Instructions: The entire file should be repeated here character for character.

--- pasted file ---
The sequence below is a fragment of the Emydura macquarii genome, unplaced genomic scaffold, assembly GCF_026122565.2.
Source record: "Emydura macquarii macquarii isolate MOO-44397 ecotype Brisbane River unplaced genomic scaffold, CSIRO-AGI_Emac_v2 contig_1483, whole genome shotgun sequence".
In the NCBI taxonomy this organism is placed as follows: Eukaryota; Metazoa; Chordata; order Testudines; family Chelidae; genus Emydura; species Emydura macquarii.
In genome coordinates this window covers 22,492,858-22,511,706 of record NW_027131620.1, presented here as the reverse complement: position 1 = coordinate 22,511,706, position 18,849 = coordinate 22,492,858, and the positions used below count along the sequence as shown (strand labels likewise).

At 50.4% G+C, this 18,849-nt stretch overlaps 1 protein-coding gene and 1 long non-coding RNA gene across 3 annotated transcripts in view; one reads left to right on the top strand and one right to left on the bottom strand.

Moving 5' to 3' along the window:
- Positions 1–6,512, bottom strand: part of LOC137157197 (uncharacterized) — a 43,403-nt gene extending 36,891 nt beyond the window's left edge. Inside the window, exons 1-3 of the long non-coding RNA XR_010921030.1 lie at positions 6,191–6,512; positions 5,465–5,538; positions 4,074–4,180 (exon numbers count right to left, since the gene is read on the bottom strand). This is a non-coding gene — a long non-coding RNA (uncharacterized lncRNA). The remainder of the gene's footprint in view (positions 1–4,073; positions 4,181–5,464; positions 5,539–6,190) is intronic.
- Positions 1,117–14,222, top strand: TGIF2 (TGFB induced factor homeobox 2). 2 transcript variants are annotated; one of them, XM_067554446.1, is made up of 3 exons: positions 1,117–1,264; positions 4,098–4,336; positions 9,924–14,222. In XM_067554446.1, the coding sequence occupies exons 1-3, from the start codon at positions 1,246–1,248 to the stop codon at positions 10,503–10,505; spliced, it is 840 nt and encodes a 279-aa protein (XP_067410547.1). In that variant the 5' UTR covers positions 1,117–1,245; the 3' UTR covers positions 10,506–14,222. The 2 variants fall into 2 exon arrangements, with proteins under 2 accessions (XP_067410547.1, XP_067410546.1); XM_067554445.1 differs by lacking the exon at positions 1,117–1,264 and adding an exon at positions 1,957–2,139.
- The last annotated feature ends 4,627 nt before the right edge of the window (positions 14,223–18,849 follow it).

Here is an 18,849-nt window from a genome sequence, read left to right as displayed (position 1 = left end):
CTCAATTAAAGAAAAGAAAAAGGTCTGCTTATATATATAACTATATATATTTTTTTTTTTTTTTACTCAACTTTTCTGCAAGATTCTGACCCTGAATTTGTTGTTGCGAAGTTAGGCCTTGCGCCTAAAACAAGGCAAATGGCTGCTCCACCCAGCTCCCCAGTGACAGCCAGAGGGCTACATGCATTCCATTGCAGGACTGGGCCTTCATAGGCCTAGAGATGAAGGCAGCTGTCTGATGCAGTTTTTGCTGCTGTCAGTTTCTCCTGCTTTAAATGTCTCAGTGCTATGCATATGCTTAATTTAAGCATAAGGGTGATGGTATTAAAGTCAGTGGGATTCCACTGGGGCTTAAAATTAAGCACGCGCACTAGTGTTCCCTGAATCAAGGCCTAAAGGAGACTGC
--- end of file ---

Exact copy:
The sequence below is a fragment of the Emydura macquarii genome, unplaced genomic scaffold, assembly GCF_026122565.2.
Source record: "Emydura macquarii macquarii isolate MOO-44397 ecotype Brisbane River unplaced genomic scaffold, CSIRO-AGI_Emac_v2 contig_1483, whole genome shotgun sequence".
In the NCBI taxonomy this organism is placed as follows: Eukaryota; Metazoa; Chordata; order Testudines; family Chelidae; genus Emydura; species Emydura macquarii.
In genome coordinates this window covers 22,492,858-22,511,706 of record NW_027131620.1, presented here as the reverse complement: position 1 = coordinate 22,511,706, position 18,849 = coordinate 22,492,858, and the positions used below count along the sequence as shown (strand labels likewise).

At 50.4% G+C, this 18,849-nt stretch overlaps 1 protein-coding gene and 1 long non-coding RNA gene across 3 annotated transcripts in view; one reads left to right on the top strand and one right to left on the bottom strand.

Moving 5' to 3' along the window:
- Positions 1–6,512, bottom strand: part of LOC137157197 (uncharacterized) — a 43,403-nt gene extending 36,891 nt beyond the window's left edge. Inside the window, exons 1-3 of the long non-coding RNA XR_010921030.1 lie at positions 6,191–6,512; positions 5,465–5,538; positions 4,074–4,180 (exon numbers count right to left, since the gene is read on the bottom strand). This is a non-coding gene — a long non-coding RNA (uncharacterized lncRNA). The remainder of the gene's footprint in view (positions 1–4,073; positions 4,181–5,464; positions 5,539–6,190) is intronic.
- Positions 1,117–14,222, top strand: TGIF2 (TGFB induced factor homeobox 2). 2 transcript variants are annotated; one of them, XM_067554446.1, is made up of 3 exons: positions 1,117–1,264; positions 4,098–4,336; positions 9,924–14,222. In XM_067554446.1, the coding sequence occupies exons 1-3, from the start codon at positions 1,246–1,248 to the stop codon at positions 10,503–10,505; spliced, it is 840 nt and encodes a 279-aa protein (XP_067410547.1). In that variant the 5' UTR covers positions 1,117–1,245; the 3' UTR covers positions 10,506–14,222. The 2 variants fall into 2 exon arrangements, with proteins under 2 accessions (XP_067410547.1, XP_067410546.1); XM_067554445.1 differs by lacking the exon at positions 1,117–1,264 and adding an exon at positions 1,957–2,139.
- The last annotated feature ends 4,627 nt before the right edge of the window (positions 14,223–18,849 follow it).

Here is an 18,849-nt window from a genome sequence, read left to right as displayed (position 1 = left end):
CTCAATTAAAGAAAAGAAAAAGGTCTGCTTATATATATAACTATATATATTTTTTTTTTTTTTTACTCAACTTTTCTGCAAGATTCTGACCCTGAATTTGTTGTTGCGAAGTTAGGCCTTGCGCCTAAAACAAGGCAAATGGCTGCTCCACCCAGCTCCCCAGTGACAGCCAGAGGGCTACATGCATTCCATTGCAGGACTGGGCCTTCATAGGCCTAGAGATGAAGGCAGCTGTCTGATGCAGTTTTTGCTGCTGTCAGTTTCTCCTGCTTTAAATGTCTCAGTGCTATGCATATGCTTAATTTAAGCATAAGGGTGATGGTATTAAAGTCAGTGGGATTCCACTGGGGCTTAAAATTAAGCACGCGCACTAGTGTTCCCTGAATCAAGGCCTAAAGGAGACTGC